By Jonathan Allen and Brendan O'Brien
(Reuters) - A daughter of Malcolm X, the civil rights activist assassinated 58 years ago to the day on Tuesday, has filed notices that she intends to sue the FBI, the CIA, New York City police and others for his death.
Ilyasah Shabazz accused various federal and New York government agencies of fraudulently concealing evidence that they "conspired to and executed their plan to assassinate Malcolm X."
"For years, our family has fought for the truth to come to light concerning his murder," Shabazz said at a news conference at the site of her father's assassination, now a memorial to Malcolm X.
The New York Police Department said it would not comment on pending litigation. The FBI and the CIA did not immediately respond to requests for comment.
Malcolm X rose to prominence as the national spokesman of the Nation of Islam, an African-American Muslim group that espoused Black separatism.
He spent over a decade with the group before becoming disillusioned, publicly breaking with it in 1964 and moderating some of his earlier views on racial separation, angering some Nation of Islam members and drawing death threats.
He was 39 years old when three men with guns shot him onstage as prepared to speak at New York's Audubon Ballroom on Feb. 21, 1965. Shabazz, who was then 2 years old, was present with her mother and sisters. Soon after, some associates of Malcolm X said they believed various government agencies were aware of the assassination plan and allowed to it happen.
Talmadge Hayer, then a member of the Nation of Islam, confessed in court to being one of the assassins.
In 2021, a New York state judge threw out the convictions of two other men who wrongly spent decades in prison for the murder of Malcolm X, saying there had been a miscarriage of justice. Hayer had long said the two men were innocent and that his accomplices were other Nation of Islam members.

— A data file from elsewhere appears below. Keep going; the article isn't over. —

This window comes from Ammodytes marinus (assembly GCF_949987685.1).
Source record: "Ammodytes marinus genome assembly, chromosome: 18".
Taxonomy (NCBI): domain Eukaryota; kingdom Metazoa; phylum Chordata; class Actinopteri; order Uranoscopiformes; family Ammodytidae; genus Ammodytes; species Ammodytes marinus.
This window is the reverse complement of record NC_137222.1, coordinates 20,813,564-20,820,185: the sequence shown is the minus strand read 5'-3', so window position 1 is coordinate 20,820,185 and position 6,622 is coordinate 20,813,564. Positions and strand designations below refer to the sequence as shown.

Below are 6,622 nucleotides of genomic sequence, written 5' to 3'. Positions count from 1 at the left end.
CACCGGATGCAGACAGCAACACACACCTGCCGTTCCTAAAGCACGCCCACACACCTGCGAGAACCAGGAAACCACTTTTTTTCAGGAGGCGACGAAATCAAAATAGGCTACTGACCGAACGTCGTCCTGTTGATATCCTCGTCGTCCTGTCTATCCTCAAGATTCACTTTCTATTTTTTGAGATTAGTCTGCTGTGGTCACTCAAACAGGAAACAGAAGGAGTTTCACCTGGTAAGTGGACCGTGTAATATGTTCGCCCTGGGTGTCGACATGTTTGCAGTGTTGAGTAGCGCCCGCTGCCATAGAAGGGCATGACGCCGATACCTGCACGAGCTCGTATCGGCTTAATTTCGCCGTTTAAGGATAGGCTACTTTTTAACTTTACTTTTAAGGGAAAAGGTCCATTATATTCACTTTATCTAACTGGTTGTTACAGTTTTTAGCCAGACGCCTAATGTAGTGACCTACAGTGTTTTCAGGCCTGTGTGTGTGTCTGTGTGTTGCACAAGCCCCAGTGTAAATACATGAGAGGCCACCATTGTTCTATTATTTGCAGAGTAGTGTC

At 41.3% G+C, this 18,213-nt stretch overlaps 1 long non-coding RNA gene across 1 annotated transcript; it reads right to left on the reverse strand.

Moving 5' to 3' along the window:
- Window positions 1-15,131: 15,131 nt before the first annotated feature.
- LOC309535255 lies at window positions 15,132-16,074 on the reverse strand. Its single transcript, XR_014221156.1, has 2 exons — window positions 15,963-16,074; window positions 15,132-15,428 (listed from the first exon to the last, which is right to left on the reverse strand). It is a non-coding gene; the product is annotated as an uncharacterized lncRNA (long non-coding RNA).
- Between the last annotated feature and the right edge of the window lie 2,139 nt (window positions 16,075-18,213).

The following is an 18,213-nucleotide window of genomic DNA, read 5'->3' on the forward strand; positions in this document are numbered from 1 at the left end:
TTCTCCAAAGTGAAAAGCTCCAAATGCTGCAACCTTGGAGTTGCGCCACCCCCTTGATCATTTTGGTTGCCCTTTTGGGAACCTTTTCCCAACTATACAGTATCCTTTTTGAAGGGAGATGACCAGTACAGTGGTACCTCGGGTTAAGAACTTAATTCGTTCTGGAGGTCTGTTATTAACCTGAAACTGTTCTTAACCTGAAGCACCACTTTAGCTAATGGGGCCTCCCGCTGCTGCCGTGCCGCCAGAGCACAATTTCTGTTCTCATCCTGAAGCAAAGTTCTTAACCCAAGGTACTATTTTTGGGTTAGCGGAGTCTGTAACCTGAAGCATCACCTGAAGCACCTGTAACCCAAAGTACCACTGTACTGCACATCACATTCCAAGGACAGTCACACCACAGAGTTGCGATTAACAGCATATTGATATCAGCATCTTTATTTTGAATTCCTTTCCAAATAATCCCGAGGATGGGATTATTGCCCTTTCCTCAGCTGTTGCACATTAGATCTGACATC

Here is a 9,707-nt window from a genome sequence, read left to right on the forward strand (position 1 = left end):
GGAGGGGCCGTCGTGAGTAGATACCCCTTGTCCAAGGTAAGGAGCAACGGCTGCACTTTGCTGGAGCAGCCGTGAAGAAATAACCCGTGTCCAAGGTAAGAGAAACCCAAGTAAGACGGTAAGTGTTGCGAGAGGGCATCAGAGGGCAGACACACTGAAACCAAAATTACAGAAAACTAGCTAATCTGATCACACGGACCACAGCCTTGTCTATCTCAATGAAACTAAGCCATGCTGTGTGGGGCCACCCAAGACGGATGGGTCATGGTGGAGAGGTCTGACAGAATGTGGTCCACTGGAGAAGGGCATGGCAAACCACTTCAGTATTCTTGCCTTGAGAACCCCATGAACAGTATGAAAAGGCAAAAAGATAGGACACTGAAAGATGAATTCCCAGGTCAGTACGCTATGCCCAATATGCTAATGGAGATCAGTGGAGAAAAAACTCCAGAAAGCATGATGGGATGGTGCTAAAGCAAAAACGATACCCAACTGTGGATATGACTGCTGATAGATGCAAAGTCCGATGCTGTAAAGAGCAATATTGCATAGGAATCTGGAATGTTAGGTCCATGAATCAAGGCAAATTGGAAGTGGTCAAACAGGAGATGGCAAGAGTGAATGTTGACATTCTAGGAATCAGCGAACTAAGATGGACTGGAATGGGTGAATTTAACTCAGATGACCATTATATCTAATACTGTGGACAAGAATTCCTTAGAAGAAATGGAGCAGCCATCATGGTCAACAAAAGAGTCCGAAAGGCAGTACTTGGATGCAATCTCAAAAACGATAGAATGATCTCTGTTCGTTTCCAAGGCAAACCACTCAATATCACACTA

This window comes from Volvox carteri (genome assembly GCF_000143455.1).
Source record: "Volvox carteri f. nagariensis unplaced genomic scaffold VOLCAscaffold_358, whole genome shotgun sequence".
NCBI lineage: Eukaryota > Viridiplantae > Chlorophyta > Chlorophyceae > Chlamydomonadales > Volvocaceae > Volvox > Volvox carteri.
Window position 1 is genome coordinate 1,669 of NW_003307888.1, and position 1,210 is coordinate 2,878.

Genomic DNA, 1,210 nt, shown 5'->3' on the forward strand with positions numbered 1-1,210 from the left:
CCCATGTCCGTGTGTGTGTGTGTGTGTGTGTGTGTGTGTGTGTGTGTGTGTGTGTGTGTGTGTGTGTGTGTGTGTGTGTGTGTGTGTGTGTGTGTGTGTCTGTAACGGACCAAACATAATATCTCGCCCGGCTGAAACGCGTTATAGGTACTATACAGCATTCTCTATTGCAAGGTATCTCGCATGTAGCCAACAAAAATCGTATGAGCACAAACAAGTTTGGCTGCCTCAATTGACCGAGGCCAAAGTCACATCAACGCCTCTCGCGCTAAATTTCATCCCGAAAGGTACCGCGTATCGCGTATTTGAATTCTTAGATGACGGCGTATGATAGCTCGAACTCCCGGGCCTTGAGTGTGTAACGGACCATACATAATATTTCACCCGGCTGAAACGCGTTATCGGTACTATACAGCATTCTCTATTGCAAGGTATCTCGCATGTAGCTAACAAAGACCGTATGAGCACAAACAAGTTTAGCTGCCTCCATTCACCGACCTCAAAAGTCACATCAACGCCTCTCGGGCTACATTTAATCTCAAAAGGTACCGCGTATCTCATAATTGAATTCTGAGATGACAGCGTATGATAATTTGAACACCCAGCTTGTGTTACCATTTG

The two men were exonerated at the request of the Manhattan district attorney's office, which said an investigation had found that prosecutors and law enforcement agencies withheld evidence that, had it been turned over, would likely have led to the pair's acquittal.
In Shabazz's notices of claims, which New York law requires be served on certain government agencies before a lawsuit can be filed, Shabazz said she seeks $100 million in damages.
The notices were served with the agencies she intends to sue on Tuesday based on new information that only recently came to light, according to Ben Crump, her attorney, who said he intended to take depositions of government officials.
"It's not just about the trigger men, it's about those who conspired with the trigger men to do this dastardly deed," Crump said at the news conference.
(Reporting by Jonathan Allen in New York and Brendan O'Brien in Chicago; Editing by Leslie Adler)